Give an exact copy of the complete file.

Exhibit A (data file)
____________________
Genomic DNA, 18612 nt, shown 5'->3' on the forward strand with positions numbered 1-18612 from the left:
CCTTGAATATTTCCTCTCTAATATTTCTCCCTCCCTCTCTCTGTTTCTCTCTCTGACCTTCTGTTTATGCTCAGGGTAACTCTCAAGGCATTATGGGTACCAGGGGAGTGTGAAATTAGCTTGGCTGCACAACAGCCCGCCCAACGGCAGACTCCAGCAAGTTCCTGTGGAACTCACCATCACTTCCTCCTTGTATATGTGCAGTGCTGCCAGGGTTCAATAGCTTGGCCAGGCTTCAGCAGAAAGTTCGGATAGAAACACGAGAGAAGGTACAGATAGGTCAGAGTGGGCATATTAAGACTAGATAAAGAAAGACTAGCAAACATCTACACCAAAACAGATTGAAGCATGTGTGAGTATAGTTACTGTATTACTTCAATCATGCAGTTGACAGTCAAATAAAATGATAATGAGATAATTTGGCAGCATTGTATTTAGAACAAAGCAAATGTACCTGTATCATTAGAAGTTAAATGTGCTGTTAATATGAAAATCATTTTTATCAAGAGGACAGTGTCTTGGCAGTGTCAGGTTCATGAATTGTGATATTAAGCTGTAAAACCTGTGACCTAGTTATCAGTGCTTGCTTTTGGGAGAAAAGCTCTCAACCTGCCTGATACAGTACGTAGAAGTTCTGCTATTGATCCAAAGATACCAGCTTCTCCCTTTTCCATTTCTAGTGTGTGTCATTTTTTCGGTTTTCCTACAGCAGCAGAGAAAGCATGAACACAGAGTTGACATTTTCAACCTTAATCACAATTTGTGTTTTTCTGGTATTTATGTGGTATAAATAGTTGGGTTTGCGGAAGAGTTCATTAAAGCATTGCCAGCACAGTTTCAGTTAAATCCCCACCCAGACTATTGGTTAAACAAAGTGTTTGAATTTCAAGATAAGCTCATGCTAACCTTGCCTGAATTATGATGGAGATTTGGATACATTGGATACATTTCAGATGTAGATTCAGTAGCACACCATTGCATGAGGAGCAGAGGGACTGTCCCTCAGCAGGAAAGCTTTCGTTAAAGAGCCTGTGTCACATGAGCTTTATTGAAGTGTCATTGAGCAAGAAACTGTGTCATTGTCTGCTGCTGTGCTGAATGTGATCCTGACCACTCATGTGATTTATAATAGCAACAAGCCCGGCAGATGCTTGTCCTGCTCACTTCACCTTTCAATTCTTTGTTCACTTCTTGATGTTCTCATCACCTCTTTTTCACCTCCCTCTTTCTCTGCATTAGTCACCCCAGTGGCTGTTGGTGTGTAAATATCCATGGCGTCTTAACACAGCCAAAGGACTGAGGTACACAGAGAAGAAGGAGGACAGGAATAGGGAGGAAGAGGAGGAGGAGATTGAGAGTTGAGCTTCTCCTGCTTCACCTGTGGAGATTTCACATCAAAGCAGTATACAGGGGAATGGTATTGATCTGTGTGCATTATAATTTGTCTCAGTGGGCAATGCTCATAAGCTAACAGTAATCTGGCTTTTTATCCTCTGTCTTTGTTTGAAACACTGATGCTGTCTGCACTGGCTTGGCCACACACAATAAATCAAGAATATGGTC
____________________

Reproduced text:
Genomic DNA, 18612 nt, shown 5'->3' on the forward strand with positions numbered 1-18612 from the left:
CCTTGAATATTTCCTCTCTAATATTTCTCCCTCCCTCTCTCTGTTTCTCTCTCTGACCTTCTGTTTATGCTCAGGGTAACTCTCAAGGCATTATGGGTACCAGGGGAGTGTGAAATTAGCTTGGCTGCACAACAGCCCGCCCAACGGCAGACTCCAGCAAGTTCCTGTGGAACTCACCATCACTTCCTCCTTGTATATGTGCAGTGCTGCCAGGGTTCAATAGCTTGGCCAGGCTTCAGCAGAAAGTTCGGATAGAAACACGAGAGAAGGTACAGATAGGTCAGAGTGGGCATATTAAGACTAGATAAAGAAAGACTAGCAAACATCTACACCAAAACAGATTGAAGCATGTGTGAGTATAGTTACTGTATTACTTCAATCATGCAGTTGACAGTCAAATAAAATGATAATGAGATAATTTGGCAGCATTGTATTTAGAACAAAGCAAATGTACCTGTATCATTAGAAGTTAAATGTGCTGTTAATATGAAAATCATTTTTATCAAGAGGACAGTGTCTTGGCAGTGTCAGGTTCATGAATTGTGATATTAAGCTGTAAAACCTGTGACCTAGTTATCAGTGCTTGCTTTTGGGAGAAAAGCTCTCAACCTGCCTGATACAGTACGTAGAAGTTCTGCTATTGATCCAAAGATACCAGCTTCTCCCTTTTCCATTTCTAGTGTGTGTCATTTTTTCGGTTTTCCTACAGCAGCAGAGAAAGCATGAACACAGAGTTGACATTTTCAACCTTAATCACAATTTGTGTTTTTCTGGTATTTATGTGGTATAAATAGTTGGGTTTGCGGAAGAGTTCATTAAAGCATTGCCAGCACAGTTTCAGTTAAATCCCCACCCAGACTATTGGTTAAACAAAGTGTTTGAATTTCAAGATAAGCTCATGCTAACCTTGCCTGAATTATGATGGAGATTTGGATACATTGGATACATTTCAGATGTAGATTCAGTAGCACACCATTGCATGAGGAGCAGAGGGACTGTCCCTCAGCAGGAAAGCTTTCGTTAAAGAGCCTGTGTCACATGAGCTTTATTGAAGTGTCATTGAGCAAGAAACTGTGTCATTGTCTGCTGCTGTGCTGAATGTGATCCTGACCACTCATGTGATTTATAATAGCAACAAGCCCGGCAGATGCTTGTCCTGCTCACTTCACCTTTCAATTCTTTGTTCACTTCTTGATGTTCTCATCACCTCTTTTTCACCTCCCTCTTTCTCTGCATTAGTCACCCCAGTGGCTGTTGGTGTGTAAATATCCATGGCGTCTTAACACAGCCAAAGGACTGAGGTACACAGAGAAGAAGGAGGACAGGAATAGGGAGGAAGAGGAGGAGGAGATTGAGAGTTGAGCTTCTCCTGCTTCACCTGTGGAGATTTCACATCAAAGCAGTATACAGGGGAATGGTATTGATCTGTGTGCATTATAATTTGTCTCAGTGGGCAATGCTCATAAGCTAACAGTAATCTGGCTTTTTATCCTCTGTCTTTGTTTGAAACACTGATGCTGTCTGCACTGGCTTGGCCACACACAATAAATCAAGAATATGGTC